I was born and bred in Nottingham, but my parents came here in 1962 from Ghana. We were the only Black people on the whole of the street where we lived.
Mirasol De Guzman
I was recruited from the Philippines in 2000 as part of a 40 person batch. It was my first time leaving my family and going abroad. I was feeling really lonely, but at the same time excited because it was a new chapter for me.
Jyotsana (Josh) Raval
Before the independence of India from the British Empire, Britain brought workers from India to East Africa to build the railways. That’s how my family came to be in Kenya. Political upheaval began in the late 1960s and my dad got concerned. He thought we needed to move out before there were any major issues. Because we had British passports as a result of Kenya being a former British colony, we were advised to come here. My dad came first and the rest of the family came about a year later.
When I came over from Zimbabwe in 2002 it was an experiment really. I used to work in a good job back home, but my friend was here and kept saying, “You need to come over to the UK,” so I just wanted to try and see how it goes. I’m still here; it’s been more than 20 years of my life.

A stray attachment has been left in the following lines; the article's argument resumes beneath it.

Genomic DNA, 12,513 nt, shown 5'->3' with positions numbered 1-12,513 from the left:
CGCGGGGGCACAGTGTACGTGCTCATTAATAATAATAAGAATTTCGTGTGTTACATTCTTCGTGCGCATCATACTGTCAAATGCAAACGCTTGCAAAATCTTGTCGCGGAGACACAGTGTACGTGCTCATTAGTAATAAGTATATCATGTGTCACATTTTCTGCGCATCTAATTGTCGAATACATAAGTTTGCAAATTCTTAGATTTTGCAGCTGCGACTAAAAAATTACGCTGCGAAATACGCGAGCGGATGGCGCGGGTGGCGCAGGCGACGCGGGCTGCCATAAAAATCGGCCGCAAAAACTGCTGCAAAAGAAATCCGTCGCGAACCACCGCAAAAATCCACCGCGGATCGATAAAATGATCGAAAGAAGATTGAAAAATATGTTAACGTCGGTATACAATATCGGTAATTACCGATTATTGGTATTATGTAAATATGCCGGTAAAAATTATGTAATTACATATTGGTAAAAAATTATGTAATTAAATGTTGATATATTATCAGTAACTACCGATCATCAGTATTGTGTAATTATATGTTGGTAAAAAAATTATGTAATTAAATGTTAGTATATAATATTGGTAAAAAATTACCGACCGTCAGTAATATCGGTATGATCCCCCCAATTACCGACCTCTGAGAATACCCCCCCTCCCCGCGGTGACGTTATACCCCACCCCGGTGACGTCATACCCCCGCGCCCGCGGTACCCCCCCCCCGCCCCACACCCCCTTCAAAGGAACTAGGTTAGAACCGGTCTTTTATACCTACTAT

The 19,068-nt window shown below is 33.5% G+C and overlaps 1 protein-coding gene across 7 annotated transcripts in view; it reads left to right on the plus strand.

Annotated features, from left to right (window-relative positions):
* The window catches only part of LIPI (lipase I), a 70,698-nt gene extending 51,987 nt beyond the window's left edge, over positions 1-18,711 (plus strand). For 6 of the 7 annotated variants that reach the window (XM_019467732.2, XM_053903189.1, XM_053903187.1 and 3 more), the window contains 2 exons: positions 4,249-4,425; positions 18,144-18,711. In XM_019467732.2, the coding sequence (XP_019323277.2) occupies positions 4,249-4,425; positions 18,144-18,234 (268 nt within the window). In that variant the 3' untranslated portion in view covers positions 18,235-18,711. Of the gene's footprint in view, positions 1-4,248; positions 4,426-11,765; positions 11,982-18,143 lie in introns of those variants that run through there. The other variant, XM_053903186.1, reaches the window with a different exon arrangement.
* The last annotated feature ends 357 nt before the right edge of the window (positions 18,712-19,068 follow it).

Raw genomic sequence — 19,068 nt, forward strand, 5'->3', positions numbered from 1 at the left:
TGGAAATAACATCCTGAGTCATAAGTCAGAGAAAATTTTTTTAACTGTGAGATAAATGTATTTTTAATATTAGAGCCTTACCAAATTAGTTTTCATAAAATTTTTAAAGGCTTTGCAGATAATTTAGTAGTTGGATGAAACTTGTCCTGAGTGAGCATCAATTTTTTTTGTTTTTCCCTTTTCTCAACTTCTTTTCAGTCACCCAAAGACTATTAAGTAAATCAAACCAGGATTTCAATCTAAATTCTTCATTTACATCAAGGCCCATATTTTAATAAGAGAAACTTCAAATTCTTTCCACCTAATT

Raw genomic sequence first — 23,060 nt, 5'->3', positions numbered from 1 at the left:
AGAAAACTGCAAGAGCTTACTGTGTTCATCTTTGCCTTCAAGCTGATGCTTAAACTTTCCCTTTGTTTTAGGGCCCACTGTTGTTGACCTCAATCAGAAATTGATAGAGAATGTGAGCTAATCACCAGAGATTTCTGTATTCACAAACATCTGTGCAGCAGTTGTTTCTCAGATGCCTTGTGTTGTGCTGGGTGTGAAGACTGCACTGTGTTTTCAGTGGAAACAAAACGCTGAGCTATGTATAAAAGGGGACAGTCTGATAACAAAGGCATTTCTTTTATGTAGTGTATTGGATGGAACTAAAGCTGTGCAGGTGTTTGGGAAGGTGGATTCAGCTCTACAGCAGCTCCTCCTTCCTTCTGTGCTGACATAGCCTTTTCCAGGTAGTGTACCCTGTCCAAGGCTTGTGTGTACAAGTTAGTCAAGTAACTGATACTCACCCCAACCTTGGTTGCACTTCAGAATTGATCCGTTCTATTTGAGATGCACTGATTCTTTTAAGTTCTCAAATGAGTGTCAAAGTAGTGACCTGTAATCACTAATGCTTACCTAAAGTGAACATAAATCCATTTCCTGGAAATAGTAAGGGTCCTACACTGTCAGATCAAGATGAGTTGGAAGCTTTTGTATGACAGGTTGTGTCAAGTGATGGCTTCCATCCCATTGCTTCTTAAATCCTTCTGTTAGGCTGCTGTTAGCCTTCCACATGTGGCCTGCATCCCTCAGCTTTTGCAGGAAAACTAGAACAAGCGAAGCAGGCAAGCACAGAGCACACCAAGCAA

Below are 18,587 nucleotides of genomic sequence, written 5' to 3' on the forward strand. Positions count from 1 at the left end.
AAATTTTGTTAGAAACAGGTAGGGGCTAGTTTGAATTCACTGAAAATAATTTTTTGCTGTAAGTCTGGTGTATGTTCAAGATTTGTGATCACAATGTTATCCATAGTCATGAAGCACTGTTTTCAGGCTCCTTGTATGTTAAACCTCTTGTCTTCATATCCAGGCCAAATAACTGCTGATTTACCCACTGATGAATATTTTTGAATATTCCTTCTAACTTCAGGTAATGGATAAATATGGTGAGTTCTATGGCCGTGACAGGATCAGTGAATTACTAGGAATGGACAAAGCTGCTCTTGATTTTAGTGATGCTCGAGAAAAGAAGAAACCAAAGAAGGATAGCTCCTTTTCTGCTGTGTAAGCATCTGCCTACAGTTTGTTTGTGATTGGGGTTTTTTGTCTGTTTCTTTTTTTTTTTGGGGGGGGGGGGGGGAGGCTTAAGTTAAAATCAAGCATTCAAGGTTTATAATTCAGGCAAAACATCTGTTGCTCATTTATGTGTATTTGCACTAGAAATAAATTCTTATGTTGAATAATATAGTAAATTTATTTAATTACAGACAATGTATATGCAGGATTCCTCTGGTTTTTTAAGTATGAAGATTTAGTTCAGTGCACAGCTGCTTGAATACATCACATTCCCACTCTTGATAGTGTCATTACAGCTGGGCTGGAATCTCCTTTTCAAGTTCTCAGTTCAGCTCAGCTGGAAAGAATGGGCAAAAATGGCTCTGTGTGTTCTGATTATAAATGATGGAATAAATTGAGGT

I came over from Manila in the Philippines in 1970 to train at the Westminster School of Nursing in London. I'm from a large family and being the oldest girl of nine children, I knew that I had to make some decisions about my future and fast!
I came from Pahang, Malaysia in 1975 at 22, to train in Psychiatric Nursing at Severalls Hospital, Essex. At the time, there were few job opportunities in Malaysia for Chinese immigrants like me due to the government’s discriminatory programme favouring native Malays.
I made the journey to Severalls Hospital, Essex, from Penang, Malaysia in 1971 to seek a better life. I wanted the nurse training that I couldn't get in Penang despite going to numerous interviews.
I came from Santiago, Ilocos Sur, Philippines on February 10th 1976 to be an auxiliary nurse at the Royal Hospital. I wanted to come to the UK because I saw that our neighbours who had come had been successful and they were living an abundant life.
I came from Kuching, Sarawak, Malaysia to train in general nursing at Lewisham Hospital in 1966, after secondary school. I came from a family of 12 children. There was no way my family could afford to send me to go overseas, so studying nursing was the only solution to go abroad to explore.
I moved from Sabah, Malaysia in August 1978 to study Pharmacy at University College London. Boarding school was my original motivation for coming over: my parents asked me if I wanted to go to UK for school and I said yes please!